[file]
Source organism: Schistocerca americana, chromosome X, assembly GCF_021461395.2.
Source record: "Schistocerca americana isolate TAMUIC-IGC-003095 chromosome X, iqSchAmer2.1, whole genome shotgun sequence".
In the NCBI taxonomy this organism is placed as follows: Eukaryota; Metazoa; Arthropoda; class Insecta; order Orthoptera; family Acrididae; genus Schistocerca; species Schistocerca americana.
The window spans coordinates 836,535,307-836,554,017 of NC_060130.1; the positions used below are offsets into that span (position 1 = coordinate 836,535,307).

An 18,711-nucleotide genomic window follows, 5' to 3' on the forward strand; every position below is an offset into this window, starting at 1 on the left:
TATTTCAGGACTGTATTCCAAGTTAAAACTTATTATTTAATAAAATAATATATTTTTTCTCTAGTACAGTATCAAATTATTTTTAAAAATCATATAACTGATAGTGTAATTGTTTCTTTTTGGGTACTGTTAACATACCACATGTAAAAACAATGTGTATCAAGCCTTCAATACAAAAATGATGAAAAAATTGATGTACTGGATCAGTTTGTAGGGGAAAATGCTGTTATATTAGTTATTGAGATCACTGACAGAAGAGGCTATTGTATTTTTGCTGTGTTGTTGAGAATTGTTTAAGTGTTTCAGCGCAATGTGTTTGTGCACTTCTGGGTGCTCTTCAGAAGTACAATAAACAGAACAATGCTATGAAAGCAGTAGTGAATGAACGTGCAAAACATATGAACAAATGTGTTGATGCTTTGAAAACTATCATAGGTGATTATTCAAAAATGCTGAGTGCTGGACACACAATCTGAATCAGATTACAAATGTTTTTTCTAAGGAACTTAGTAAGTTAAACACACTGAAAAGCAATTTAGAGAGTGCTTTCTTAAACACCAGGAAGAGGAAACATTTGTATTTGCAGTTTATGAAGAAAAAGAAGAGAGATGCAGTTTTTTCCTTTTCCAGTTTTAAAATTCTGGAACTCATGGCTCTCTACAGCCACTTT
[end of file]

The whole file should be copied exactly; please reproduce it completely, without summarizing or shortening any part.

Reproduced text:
Source organism: Schistocerca americana, chromosome X, assembly GCF_021461395.2.
Source record: "Schistocerca americana isolate TAMUIC-IGC-003095 chromosome X, iqSchAmer2.1, whole genome shotgun sequence".
In the NCBI taxonomy this organism is placed as follows: Eukaryota; Metazoa; Arthropoda; class Insecta; order Orthoptera; family Acrididae; genus Schistocerca; species Schistocerca americana.
The window spans coordinates 836,535,307-836,554,017 of NC_060130.1; the positions used below are offsets into that span (position 1 = coordinate 836,535,307).

An 18,711-nucleotide genomic window follows, 5' to 3' on the forward strand; every position below is an offset into this window, starting at 1 on the left:
TATTTCAGGACTGTATTCCAAGTTAAAACTTATTATTTAATAAAATAATATATTTTTTCTCTAGTACAGTATCAAATTATTTTTAAAAATCATATAACTGATAGTGTAATTGTTTCTTTTTGGGTACTGTTAACATACCACATGTAAAAACAATGTGTATCAAGCCTTCAATACAAAAATGATGAAAAAATTGATGTACTGGATCAGTTTGTAGGGGAAAATGCTGTTATATTAGTTATTGAGATCACTGACAGAAGAGGCTATTGTATTTTTGCTGTGTTGTTGAGAATTGTTTAAGTGTTTCAGCGCAATGTGTTTGTGCACTTCTGGGTGCTCTTCAGAAGTACAATAAACAGAACAATGCTATGAAAGCAGTAGTGAATGAACGTGCAAAACATATGAACAAATGTGTTGATGCTTTGAAAACTATCATAGGTGATTATTCAAAAATGCTGAGTGCTGGACACACAATCTGAATCAGATTACAAATGTTTTTTCTAAGGAACTTAGTAAGTTAAACACACTGAAAAGCAATTTAGAGAGTGCTTTCTTAAACACCAGGAAGAGGAAACATTTGTATTTGCAGTTTATGAAGAAAAAGAAGAGAGATGCAGTTTTTTCCTTTTCCAGTTTTAAAATTCTGGAACTCATGGCTCTCTACAGCCACTTT